Retail investors to challenge Credit Suisse-UBS merger

‘Takeover of the second largest Swiss bank had the character of horse trading’

Entrance of historic bank building of Swiss bank Credit Suisse, Zurich


The Swiss Association for the Protection of Investors (SASV) is launching a claim on behalf of retail investors in Credit Suisse following the firm’s merger with UBS in March.

The group cited both the price of the acquisition and the treatment of Credit Suisse shareholders as reasons for the action.

Over 500 shareholders, made up of former employees and small private investors, have joined the claim after being left with “almost worthless shares”, SASV said.

See also: UBS completes acquisition of Credit Suisse

The group said the exchange ratio of 22.48 CS shares per UBS share was determined without “any well-founded basis for decision-making” and was “far too advantageous for UBS”.

“This is also reflected in the course of the negotiations: UBS first offered a lump sum of CHF 1bn, then a lump sum of CHF 3bn. This compares with Credit Suisse’s equity capital of CHF 54bn at the end of March 2023. After deducting the purchase price, there is a so-called ‘bad will’ of CHF 51bn.

“Normally, companies pay goodwill, i.e. a premium on the net asset value, when they take over a company.”

SASV added: “The takeover of the second largest Swiss bank by the largest bank had the character of horse trading, in which the purchase price was arbitrarily determined.”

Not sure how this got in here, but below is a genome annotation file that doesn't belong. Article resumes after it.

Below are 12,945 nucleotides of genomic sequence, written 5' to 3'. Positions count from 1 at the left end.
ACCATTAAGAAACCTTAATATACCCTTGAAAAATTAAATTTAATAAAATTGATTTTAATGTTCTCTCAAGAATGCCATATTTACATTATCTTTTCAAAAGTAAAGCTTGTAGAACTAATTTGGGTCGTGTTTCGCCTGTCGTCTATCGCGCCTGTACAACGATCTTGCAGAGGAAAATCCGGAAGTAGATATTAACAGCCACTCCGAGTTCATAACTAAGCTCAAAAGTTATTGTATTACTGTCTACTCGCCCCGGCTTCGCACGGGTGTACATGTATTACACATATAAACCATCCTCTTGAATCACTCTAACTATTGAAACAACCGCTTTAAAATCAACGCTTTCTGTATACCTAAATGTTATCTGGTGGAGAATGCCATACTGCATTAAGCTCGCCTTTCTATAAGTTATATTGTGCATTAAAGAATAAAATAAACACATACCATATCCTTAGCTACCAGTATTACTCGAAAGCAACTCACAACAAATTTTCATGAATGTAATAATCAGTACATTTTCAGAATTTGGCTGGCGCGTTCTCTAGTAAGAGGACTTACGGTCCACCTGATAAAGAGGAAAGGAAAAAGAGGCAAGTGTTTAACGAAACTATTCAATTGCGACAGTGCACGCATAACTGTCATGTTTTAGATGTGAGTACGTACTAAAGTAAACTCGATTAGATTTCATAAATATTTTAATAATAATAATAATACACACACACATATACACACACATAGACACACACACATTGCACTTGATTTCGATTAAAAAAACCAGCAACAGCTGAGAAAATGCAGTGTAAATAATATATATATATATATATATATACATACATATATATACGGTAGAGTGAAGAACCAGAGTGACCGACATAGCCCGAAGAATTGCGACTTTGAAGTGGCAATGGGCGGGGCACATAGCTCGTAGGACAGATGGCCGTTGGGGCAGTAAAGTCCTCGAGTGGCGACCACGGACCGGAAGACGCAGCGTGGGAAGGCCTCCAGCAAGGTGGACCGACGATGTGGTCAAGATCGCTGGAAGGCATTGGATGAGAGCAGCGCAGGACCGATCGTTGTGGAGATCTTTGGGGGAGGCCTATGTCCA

Back in April, a group of Credit Suisse AT1 bondholders hired litigation firm Quinn Emanuel Urquhart & Sullivan to represent their interests following the acquisition, which saw $17bn worth of AT1 debt being written off.

No shareholder vote

The merger was completed after Credit Suisse had initially agreed a deal for $54bn of extra funding with Switzerland’s central bank.

Shareholders were left unable to vote on the merger due to the nature of the emergency acquisition, which saw Swiss regulators greenlight the deal in the space of a weekend.

The wealth manager saw its shares plunge over 30% on 15 March as insolvency rumours spread.

The bank warned it had identified ‘weakness’ in its balance sheet and had put out a series of poor results updates of late. This all followed huge losses in 2021 stemming from its relationship with failed American hedge fund Archegos.

Fears over its collapse prompted a big sell-off across the market, with banks hit the hardest.

See also: Credit Suisse AT1 holders hire law firm to seek compensation

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